Fenty's Relocation Plan Angers Some Temple Courts Residents

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By Elissa Silverman
Washington Post Staff Writer
Thursday, June 7, 2007

Mayor Adrian M. Fenty plans to empty the troubled Temple Courts housing complex and relocate the 211 families that live there, a decision that angers some residents, who see the action as a retreat from the city's promise to rebuild the area without displacing tenants.

The District has hired a private company to help move tenants into safer, more sanitary apartments across the region while multi-income housing is built near the Temple Courts site, in the shadow of the U.S. Capitol. Fenty (D) has assured tenants that they will be welcomed back and guaranteed spots in the new buildings at no additional cost.

But some in Temple Courts are fighting to stay in the rodent-infested, crime-plagued housing complex as the neighborhood is revitalized. Although many of their neighbors can't wait to leave, others say that if they relocate, it will be that much tougher to uproot themselves again when the new apartments are ready. And despite the mayor's assurances, many are skeptical that there will be a place for them in the future.

"When they tear down this building, we're not coming back," said Diane Hunter, president of the Temple Courts tenant association. "It's a lie."

Fenty calls the Temple Courts relocation a minor but necessary modification to the New Communities initiative, an urban renewal plan created by the administration of his predecessor, Anthony A. Williams. Temple Courts and the neighboring Sursum Corda housing cooperative are the first of several communities that will be rebuilt under the plan.

Under the adjusted program, tenants of Temple Courts will get vouchers allowing them to rent from landlords who accept the government subsidy. City officials expect that it will take as long as 18 months for everyone to leave Temple Courts. Planning and building the new housing is likely to take years.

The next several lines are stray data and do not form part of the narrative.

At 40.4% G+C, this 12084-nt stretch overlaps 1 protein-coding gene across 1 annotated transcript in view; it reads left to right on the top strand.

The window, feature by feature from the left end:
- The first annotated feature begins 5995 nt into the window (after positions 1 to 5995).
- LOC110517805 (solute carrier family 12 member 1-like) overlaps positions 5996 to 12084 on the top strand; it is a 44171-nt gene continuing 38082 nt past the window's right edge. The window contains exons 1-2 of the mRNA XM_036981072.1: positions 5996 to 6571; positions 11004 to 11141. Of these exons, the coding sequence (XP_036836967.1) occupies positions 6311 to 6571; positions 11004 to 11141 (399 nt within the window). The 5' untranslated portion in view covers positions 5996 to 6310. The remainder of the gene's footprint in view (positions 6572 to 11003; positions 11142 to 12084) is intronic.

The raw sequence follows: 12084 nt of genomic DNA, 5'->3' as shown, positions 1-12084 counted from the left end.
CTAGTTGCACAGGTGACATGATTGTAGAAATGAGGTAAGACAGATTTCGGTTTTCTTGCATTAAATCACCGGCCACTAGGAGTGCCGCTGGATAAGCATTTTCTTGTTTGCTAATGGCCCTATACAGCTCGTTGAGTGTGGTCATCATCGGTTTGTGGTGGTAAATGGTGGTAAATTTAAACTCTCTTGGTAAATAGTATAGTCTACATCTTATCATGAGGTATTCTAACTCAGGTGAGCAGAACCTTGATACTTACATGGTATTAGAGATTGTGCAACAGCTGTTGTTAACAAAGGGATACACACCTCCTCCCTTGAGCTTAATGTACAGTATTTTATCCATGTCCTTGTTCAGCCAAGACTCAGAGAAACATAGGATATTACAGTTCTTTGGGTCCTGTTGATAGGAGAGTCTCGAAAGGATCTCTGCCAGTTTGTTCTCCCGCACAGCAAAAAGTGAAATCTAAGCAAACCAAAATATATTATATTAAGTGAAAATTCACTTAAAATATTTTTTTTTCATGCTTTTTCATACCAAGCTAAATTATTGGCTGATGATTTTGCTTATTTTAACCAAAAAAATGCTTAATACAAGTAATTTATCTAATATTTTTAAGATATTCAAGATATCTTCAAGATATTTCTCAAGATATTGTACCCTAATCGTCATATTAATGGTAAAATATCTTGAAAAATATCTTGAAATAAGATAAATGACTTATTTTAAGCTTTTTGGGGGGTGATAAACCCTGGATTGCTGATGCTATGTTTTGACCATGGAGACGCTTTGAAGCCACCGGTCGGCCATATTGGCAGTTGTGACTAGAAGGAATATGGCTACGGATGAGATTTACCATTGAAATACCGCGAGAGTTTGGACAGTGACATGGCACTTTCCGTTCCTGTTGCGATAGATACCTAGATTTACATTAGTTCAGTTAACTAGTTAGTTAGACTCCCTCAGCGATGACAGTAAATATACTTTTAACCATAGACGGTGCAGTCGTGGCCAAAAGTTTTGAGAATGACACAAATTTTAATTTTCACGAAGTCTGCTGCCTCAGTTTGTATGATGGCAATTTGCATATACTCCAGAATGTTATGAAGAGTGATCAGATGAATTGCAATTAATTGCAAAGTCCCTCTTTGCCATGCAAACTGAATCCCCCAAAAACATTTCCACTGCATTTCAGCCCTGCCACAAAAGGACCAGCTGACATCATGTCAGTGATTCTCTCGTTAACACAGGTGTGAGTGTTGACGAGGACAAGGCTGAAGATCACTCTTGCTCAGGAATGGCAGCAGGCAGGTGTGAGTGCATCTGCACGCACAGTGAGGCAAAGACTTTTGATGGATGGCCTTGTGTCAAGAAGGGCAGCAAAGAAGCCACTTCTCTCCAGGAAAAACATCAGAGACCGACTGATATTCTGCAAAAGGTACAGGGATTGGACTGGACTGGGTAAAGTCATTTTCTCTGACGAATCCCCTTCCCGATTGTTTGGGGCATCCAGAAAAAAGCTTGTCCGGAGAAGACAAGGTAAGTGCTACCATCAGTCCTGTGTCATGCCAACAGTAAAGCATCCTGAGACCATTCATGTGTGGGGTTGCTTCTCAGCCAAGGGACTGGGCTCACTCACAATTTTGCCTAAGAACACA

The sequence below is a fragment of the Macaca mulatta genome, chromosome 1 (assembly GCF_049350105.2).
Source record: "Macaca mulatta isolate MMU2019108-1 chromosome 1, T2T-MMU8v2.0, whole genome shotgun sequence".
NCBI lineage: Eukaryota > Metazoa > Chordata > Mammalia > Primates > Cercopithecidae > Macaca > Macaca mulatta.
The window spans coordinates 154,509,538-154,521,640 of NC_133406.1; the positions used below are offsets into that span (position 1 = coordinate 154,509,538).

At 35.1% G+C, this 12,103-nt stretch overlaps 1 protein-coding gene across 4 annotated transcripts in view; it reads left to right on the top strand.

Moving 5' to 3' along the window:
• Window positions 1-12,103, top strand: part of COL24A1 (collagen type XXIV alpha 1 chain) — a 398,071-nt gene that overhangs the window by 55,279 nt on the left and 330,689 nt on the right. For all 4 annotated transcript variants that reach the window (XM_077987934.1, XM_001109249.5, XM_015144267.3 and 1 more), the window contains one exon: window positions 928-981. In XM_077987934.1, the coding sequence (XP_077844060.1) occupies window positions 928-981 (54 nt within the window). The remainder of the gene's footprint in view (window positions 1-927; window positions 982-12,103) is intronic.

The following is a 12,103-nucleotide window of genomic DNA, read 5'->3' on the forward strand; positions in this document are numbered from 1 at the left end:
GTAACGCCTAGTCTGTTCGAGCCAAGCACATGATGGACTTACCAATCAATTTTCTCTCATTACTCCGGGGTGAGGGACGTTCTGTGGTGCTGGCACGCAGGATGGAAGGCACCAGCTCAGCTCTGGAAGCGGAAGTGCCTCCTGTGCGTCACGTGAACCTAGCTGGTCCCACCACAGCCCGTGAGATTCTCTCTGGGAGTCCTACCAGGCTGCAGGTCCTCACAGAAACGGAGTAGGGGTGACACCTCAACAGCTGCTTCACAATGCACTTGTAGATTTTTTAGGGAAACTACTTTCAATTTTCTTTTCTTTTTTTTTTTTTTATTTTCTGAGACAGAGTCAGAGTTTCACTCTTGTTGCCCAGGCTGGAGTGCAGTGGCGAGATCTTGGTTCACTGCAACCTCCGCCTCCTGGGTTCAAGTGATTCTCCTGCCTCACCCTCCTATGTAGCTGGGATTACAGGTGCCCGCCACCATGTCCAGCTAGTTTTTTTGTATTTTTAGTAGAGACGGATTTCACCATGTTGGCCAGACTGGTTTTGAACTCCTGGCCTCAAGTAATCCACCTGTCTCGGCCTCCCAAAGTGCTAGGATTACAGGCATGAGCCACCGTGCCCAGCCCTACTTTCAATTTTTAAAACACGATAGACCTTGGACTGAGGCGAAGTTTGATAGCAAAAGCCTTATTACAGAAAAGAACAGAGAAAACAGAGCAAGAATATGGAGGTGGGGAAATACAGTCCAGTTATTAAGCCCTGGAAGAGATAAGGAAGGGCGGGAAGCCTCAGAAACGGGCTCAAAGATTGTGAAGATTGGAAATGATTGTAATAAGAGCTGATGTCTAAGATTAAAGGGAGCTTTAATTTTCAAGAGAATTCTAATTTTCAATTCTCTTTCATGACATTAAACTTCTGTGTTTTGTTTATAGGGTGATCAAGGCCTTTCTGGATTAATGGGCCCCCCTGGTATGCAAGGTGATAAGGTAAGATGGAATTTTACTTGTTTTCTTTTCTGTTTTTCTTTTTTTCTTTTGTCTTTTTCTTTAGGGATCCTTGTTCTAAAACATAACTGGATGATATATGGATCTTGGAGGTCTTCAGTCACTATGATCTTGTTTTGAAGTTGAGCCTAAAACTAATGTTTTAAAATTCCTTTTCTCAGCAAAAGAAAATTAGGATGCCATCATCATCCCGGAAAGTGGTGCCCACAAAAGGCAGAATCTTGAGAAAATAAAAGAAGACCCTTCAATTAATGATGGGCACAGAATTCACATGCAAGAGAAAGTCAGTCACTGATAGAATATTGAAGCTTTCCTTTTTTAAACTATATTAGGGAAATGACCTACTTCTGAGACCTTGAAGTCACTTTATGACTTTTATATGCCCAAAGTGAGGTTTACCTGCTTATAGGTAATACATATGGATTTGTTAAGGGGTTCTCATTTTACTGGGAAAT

In deciding to shut down Temple Courts before the construction begins, Fenty and his aides said the mayor heeded the will of the "overwhelming majority" of tenants.

The brown-brick buildings of Temple Courts have failed federal housing inspections for years. Rats and bedbugs have taken up residence in some apartments, and the stairwells smell of urine.

The building and its environs have been a magnet for crime. Temple Courts and Sursum Corda served as catalysts for the New Communities program, after 14-year-old Jahkema Princess Hansen was fatally shot at Sursum Corda in January 2004. Days earlier, she had witnessed a killing at Temple Courts.

Violence visited again 10 days ago, when a 10-year-old girl and two adults were shot outside Temple Courts on Memorial Day.

In its original form, New Communities included a "vital" principle known as "build first," which was designed to keep gentrification in check by keeping poor residents in place until multi-income housing was built around them.

The intended result: economically diverse neighborhoods where ghettos once stood.


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© 2007 The Washington Post Company

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